John Wilkes: The Lives of a Libertine
John Wilkes remains one of the most colourful and intriguing characters of eighteenth-century Britain. Born in 1725, the son of a prosperous London distiller, he was given the classical education of a gentleman, before entering politics as a Whig. Finding his party in opposition following the accession of George III in 1760 he took up his pen with sensational effect, and made a career out of excoriating the new administration and promoting the Whig interest. His charismatic style and vicious wit soon ensured that he became a figurehead for the radical cause, earning him many admirers and many enemies. Amongst the latter were the king, and the artist William Hogarth who famously depicted Wilkes as a grinning, squint-eyed, pug-nosed agent of misrule. Whilst Wilkes's political career has been much explored, particularly the period between 1763 and 1774, much less has been written about his remarkable private life. This biography provides a more comprehensive examination of Wilkes throughout his long life than has hitherto been available. Taking a thematic, rather than chronological approach it is divided into six main chapters covering family, ambition, sex, religion, class and money, which allows a much more rounded picture of Wilkes to emerge. In so doing it provides a fascinating insight, not only into one of the most intriguing characters of the Georgian period, but also into wider eighteenth-century British society and its shifting attitudes to morality, politics and gender.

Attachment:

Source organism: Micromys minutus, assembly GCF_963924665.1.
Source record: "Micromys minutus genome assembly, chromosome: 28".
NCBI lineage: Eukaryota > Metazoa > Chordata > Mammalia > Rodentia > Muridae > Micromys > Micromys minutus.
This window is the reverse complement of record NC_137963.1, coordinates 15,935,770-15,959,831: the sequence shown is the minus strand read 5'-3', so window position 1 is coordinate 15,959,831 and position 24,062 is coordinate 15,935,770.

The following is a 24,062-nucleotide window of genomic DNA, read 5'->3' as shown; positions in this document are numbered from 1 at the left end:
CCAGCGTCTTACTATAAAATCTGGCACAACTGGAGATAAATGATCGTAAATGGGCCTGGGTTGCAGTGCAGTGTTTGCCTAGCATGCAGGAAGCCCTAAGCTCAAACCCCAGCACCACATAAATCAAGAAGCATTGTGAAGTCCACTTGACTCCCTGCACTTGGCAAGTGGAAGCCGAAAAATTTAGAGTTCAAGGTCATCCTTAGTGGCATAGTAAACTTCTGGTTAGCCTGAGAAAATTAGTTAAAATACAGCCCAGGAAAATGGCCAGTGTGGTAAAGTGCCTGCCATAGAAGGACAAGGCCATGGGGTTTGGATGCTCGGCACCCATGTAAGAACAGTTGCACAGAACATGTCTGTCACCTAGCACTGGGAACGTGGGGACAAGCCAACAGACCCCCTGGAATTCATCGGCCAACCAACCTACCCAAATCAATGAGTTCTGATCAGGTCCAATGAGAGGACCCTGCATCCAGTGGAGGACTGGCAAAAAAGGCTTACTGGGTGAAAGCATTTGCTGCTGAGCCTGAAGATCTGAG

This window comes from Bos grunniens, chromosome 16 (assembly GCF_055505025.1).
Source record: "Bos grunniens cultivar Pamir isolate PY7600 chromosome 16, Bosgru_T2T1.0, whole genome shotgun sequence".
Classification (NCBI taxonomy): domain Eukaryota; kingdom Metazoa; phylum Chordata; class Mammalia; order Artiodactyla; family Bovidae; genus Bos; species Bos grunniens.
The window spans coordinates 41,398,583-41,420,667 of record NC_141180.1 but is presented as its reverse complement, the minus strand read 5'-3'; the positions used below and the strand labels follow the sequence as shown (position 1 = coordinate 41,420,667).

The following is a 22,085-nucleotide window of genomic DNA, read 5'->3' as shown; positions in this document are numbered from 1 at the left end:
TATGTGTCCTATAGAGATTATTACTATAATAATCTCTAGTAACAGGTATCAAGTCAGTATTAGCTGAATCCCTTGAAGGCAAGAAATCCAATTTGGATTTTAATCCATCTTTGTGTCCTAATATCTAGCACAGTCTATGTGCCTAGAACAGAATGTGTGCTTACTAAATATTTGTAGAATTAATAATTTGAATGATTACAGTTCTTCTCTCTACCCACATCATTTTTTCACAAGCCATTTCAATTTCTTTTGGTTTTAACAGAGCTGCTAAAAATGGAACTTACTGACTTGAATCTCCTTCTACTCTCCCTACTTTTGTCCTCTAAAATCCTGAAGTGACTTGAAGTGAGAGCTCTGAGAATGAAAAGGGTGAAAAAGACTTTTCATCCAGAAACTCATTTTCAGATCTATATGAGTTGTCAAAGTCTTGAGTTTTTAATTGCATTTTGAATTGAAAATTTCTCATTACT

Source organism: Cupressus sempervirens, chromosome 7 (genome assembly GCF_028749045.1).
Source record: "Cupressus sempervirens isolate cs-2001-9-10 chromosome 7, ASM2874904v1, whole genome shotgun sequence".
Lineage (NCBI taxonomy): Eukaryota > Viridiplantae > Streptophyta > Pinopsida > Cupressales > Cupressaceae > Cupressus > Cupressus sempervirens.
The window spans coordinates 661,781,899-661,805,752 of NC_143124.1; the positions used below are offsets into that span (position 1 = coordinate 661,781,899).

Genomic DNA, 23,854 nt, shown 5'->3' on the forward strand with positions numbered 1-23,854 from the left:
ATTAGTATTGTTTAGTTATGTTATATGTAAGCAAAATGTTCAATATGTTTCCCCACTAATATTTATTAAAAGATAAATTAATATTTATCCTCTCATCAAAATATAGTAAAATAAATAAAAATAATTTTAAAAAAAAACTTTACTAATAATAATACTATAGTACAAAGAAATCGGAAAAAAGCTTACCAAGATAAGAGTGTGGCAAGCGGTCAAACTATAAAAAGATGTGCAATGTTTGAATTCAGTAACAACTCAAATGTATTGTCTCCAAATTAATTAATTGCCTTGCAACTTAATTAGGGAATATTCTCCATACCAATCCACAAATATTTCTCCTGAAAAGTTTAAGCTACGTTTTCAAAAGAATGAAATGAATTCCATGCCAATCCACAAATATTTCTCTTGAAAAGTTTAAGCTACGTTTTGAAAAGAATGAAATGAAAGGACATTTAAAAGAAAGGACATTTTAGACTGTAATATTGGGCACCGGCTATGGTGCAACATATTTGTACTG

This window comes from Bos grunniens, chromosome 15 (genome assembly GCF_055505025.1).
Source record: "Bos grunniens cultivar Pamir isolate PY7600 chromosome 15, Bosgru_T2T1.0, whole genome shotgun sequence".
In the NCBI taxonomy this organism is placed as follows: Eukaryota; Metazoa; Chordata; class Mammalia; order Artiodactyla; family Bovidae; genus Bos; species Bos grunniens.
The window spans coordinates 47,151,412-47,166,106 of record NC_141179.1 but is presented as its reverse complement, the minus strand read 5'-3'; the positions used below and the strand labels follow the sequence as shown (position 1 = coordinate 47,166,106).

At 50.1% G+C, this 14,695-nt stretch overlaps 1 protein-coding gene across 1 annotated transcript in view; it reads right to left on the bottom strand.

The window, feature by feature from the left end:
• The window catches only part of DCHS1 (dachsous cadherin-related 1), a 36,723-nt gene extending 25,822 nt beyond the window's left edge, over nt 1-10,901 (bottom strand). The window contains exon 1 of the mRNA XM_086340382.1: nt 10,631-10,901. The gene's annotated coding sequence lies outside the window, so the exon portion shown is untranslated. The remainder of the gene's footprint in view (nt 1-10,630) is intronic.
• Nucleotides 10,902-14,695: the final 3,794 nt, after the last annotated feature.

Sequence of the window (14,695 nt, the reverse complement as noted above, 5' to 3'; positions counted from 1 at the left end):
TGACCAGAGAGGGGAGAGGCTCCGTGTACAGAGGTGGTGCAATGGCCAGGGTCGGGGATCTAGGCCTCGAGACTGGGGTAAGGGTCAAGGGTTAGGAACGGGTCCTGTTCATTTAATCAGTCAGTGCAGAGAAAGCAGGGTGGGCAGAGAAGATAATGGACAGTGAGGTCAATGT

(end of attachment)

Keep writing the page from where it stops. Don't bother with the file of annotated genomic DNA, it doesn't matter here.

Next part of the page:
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April aristocratic attack attitude Aylesbury Barnard Baxter became BL Add blasphemy Bleackley Buckinghamshire Burke Bute Cambridge career Catharine Macaulay Charles Churchill Chatham Church City claimed classical conduct Corradini Court d'Eon d'Holbach Dashwood debt debtors declared deism deist domestic duel Duke of Grafton Eighteenth Eighteenth-Century election electors England English Essay on Woman evidence favour French friendship Gender gentleman George Grenville Guildhall honour Horace Walpole House of Commons Ibid James Boswell John Wilkes June Kidgell King's Bench Prison later Letters to Daughter libertine Library Medmenham Middlesex moral Newcastle North Briton Oxford Papers Parliamentary parody patriotism Pitt political Polly popular Public Advertiser radical rake reform religion religious Rockingham Sandwich Sarah Wilkes satirical sexual social Society Society of Dilettanti sought St James's Chronicle Talbot Thomas virtue vols London Walpole Warburton Whig Wilkes and Potter Wilkes Correspondence Wilkes MSS Wilkes's Wilkite William William Warburton wrote York